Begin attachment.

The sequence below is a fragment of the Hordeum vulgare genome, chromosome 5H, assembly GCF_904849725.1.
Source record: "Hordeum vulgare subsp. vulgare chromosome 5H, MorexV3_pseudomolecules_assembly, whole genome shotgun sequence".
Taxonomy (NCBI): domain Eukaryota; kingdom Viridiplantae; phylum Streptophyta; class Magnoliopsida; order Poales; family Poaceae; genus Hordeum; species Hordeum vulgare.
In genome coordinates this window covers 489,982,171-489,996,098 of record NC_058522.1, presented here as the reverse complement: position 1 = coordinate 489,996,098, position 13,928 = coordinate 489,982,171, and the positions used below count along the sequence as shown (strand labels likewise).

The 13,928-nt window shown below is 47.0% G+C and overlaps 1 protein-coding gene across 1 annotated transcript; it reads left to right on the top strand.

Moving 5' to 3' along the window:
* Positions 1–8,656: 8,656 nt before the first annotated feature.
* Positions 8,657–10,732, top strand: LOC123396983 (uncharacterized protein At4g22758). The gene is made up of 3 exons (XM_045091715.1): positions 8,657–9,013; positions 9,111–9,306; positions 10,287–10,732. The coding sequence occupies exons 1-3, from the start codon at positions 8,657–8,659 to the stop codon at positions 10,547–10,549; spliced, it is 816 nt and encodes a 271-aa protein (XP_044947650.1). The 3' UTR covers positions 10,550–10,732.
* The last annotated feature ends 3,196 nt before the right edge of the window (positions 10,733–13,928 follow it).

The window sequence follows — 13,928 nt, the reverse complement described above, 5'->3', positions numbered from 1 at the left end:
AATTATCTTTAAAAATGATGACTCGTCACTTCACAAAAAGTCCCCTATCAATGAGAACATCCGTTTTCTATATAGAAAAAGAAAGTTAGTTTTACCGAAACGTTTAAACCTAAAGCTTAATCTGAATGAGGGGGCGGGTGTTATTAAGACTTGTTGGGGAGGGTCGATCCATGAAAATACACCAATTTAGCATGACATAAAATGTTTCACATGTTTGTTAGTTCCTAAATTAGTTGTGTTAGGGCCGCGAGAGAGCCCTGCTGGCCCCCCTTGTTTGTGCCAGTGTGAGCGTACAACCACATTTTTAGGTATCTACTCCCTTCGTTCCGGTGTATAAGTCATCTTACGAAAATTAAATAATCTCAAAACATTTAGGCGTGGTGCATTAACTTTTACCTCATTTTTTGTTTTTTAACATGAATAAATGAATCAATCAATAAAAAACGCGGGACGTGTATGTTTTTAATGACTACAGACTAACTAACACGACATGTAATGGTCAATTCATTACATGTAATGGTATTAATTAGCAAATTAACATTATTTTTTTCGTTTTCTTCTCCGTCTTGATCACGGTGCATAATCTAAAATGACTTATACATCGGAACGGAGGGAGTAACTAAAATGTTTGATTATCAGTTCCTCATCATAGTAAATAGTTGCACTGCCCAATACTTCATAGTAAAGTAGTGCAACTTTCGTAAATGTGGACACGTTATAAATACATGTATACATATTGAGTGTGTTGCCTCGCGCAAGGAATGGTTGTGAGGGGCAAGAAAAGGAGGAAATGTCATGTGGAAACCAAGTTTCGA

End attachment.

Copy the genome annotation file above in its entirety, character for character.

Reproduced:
The sequence below is a fragment of the Hordeum vulgare genome, chromosome 5H, assembly GCF_904849725.1.
Source record: "Hordeum vulgare subsp. vulgare chromosome 5H, MorexV3_pseudomolecules_assembly, whole genome shotgun sequence".
Taxonomy (NCBI): domain Eukaryota; kingdom Viridiplantae; phylum Streptophyta; class Magnoliopsida; order Poales; family Poaceae; genus Hordeum; species Hordeum vulgare.
In genome coordinates this window covers 489,982,171-489,996,098 of record NC_058522.1, presented here as the reverse complement: position 1 = coordinate 489,996,098, position 13,928 = coordinate 489,982,171, and the positions used below count along the sequence as shown (strand labels likewise).

The 13,928-nt window shown below is 47.0% G+C and overlaps 1 protein-coding gene across 1 annotated transcript; it reads left to right on the top strand.

Moving 5' to 3' along the window:
* Positions 1–8,656: 8,656 nt before the first annotated feature.
* Positions 8,657–10,732, top strand: LOC123396983 (uncharacterized protein At4g22758). The gene is made up of 3 exons (XM_045091715.1): positions 8,657–9,013; positions 9,111–9,306; positions 10,287–10,732. The coding sequence occupies exons 1-3, from the start codon at positions 8,657–8,659 to the stop codon at positions 10,547–10,549; spliced, it is 816 nt and encodes a 271-aa protein (XP_044947650.1). The 3' UTR covers positions 10,550–10,732.
* The last annotated feature ends 3,196 nt before the right edge of the window (positions 10,733–13,928 follow it).

The window sequence follows — 13,928 nt, the reverse complement described above, 5'->3', positions numbered from 1 at the left end:
AATTATCTTTAAAAATGATGACTCGTCACTTCACAAAAAGTCCCCTATCAATGAGAACATCCGTTTTCTATATAGAAAAAGAAAGTTAGTTTTACCGAAACGTTTAAACCTAAAGCTTAATCTGAATGAGGGGGCGGGTGTTATTAAGACTTGTTGGGGAGGGTCGATCCATGAAAATACACCAATTTAGCATGACATAAAATGTTTCACATGTTTGTTAGTTCCTAAATTAGTTGTGTTAGGGCCGCGAGAGAGCCCTGCTGGCCCCCCTTGTTTGTGCCAGTGTGAGCGTACAACCACATTTTTAGGTATCTACTCCCTTCGTTCCGGTGTATAAGTCATCTTACGAAAATTAAATAATCTCAAAACATTTAGGCGTGGTGCATTAACTTTTACCTCATTTTTTGTTTTTTAACATGAATAAATGAATCAATCAATAAAAAACGCGGGACGTGTATGTTTTTAATGACTACAGACTAACTAACACGACATGTAATGGTCAATTCATTACATGTAATGGTATTAATTAGCAAATTAACATTATTTTTTTCGTTTTCTTCTCCGTCTTGATCACGGTGCATAATCTAAAATGACTTATACATCGGAACGGAGGGAGTAACTAAAATGTTTGATTATCAGTTCCTCATCATAGTAAATAGTTGCACTGCCCAATACTTCATAGTAAAGTAGTGCAACTTTCGTAAATGTGGACACGTTATAAATACATGTATACATATTGAGTGTGTTGCCTCGCGCAAGGAATGGTTGTGAGGGGCAAGAAAAGGAGGAAATGTCATGTGGAAACCAAGTTTCGA